Learn More

Transcript

Show transcript  

JAMES A. GOLDSTON:

You’re listening to Talking Justice with me, Jim Goldston, executive director of the Open Society Justice Initiative. This month our story is focused on a courtroom in the west African state of Senegal.

(FOREIGN LANGUAGE NOT TRANSCRIBED)

JAMES A. GOLDSTON:

The trial of Hissène Habré, the former president of Chad in north central Africa, opened in the Senegalese capital, Dakar, in July of last year. Habré is charged with crimes against humanity, torture, and war crimes. He’s appearing before a special court established with the support of the African Union, the extraordinary African chambers in the courts of Senegal.

The trial is the culmination of a remarkable effort to bring a dictator to account for his crimes. We have with us today someone who played a big role in that story: Reed Brody, lawyer and advocate with Human Rights Watch. But first, who is Hissène Habré and why is this trial so important?

Back in 1989, a military band plays during a parade in a small town in eastern Chad, organized to demonstrate support for President Habré. A former warlord from the north, Habré had once studied political science in Paris before returning to engage in Chad’s fractious politics.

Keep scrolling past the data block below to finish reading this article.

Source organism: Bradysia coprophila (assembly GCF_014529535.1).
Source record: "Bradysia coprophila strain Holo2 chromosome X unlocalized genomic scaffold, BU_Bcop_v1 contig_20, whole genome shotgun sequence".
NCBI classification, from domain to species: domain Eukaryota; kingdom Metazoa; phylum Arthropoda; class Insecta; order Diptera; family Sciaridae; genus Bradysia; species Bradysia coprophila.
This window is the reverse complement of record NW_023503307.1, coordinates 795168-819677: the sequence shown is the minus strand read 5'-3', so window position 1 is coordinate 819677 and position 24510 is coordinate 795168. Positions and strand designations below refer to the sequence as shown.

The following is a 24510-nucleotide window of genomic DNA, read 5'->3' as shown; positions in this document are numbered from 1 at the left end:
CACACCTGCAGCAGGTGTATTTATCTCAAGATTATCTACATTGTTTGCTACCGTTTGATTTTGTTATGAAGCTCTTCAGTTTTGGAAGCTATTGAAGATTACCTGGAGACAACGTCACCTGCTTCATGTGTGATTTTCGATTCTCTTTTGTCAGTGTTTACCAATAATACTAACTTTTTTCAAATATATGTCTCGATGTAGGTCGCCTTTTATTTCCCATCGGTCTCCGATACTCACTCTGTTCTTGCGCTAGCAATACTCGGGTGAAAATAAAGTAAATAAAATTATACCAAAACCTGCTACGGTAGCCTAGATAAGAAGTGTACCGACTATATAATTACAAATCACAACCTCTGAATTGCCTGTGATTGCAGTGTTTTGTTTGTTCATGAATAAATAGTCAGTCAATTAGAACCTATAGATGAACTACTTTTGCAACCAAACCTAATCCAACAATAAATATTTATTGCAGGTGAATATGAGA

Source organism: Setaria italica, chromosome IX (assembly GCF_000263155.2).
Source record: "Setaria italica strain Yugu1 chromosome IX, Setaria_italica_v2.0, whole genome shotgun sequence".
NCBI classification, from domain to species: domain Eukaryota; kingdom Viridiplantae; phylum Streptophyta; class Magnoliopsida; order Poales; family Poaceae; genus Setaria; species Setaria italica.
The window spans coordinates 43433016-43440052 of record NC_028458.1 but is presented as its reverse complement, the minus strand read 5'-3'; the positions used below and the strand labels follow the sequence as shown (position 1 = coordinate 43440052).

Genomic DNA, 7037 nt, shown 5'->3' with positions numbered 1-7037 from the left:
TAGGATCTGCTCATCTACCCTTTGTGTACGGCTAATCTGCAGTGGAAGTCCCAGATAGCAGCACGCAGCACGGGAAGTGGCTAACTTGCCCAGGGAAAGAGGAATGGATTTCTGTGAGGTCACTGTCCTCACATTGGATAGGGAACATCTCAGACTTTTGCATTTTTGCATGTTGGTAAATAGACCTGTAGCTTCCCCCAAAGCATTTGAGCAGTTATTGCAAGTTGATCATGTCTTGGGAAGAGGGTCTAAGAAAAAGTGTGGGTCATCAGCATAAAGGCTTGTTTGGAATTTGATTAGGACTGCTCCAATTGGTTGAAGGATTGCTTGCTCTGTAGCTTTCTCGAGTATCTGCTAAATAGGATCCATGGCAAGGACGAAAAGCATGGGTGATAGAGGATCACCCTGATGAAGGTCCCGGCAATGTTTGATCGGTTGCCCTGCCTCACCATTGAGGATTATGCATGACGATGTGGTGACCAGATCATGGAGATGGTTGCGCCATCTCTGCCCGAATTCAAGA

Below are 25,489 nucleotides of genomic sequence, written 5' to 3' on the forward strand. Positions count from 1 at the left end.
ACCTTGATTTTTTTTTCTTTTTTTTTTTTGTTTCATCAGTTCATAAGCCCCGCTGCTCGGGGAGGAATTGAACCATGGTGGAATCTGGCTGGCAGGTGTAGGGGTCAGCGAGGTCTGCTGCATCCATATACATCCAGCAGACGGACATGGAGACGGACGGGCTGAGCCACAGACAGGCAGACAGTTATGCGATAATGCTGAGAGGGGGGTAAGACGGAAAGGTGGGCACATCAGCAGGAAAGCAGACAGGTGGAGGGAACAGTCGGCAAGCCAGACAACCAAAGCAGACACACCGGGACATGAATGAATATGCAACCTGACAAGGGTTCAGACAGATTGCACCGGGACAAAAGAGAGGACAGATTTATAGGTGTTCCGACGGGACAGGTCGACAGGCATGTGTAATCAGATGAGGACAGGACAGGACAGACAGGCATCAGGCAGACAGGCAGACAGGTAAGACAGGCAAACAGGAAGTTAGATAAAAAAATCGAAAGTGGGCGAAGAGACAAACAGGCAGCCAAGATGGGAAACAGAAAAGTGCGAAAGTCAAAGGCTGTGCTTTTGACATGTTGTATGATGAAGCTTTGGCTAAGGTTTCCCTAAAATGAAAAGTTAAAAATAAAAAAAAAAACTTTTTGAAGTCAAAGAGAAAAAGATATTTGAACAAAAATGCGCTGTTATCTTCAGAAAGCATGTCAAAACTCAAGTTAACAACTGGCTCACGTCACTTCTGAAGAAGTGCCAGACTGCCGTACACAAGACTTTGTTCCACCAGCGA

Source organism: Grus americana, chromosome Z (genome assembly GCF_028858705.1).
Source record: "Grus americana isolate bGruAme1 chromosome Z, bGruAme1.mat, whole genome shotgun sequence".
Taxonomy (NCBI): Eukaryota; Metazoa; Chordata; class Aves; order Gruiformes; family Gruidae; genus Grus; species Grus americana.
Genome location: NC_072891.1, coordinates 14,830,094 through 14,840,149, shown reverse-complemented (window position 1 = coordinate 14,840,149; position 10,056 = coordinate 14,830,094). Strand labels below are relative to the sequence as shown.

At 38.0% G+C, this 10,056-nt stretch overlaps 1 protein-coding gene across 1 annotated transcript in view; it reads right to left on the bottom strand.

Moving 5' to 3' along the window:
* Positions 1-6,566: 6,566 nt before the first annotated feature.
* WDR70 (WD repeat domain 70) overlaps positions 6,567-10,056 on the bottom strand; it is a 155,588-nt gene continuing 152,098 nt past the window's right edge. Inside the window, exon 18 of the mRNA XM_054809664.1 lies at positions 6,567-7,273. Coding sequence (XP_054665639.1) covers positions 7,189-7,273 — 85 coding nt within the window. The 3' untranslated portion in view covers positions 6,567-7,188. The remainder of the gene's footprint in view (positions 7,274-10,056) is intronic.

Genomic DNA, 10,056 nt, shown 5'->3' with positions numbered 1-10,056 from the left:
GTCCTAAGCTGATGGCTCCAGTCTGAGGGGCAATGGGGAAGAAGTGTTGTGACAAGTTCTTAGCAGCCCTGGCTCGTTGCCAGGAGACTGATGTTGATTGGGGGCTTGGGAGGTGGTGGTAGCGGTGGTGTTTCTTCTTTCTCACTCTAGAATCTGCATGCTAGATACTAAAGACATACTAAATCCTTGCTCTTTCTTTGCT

In 1982, with U.S. Government backing, he seized power in the capital, N’Djamena. Soon afterwards, Habré faced a military challenge from rivals supported by Libyan forces who had been sent to Chad by Libya’s general, Muammar Gaddafi. As the pressure grew, Habré appealed for help and he got it from Washington and Paris, both eager at the time to contain General Gaddafi.

(PRERECORDED MATERIALS NOT TRANSCRIBED)

JAMES A. GOLDSTON:

France’s support for its former colony included ground troops, armored vehicles, and fighter aircraft. By 1987, Libyan forces had largely been driven out of the north of Chad.

(FOREIGN LANGUAGE NOT TRANSCRIBED)

JAMES A. GOLDSTON:

In the summer of 1990, just months before he was himself forced from power, President Habré declared that he was committed to democratic reform and the rule of law. The reality was far different. Under his rule, thousands died in seven secret detention centers in the capital, operated by the directorate of documentation and security, and in other prisons across the country. Many fell victim to malnutrition, disease, torture or outright execution.

In December, 1990, Hissène Habré fled Chad and ended up seeking refuge in Senegal. For years, his victims and their lawyers sought Habré’s prosecution for the crimes committed during his rule in Chad, but Senegal’s government declined to prosecute or to send Habré elsewhere.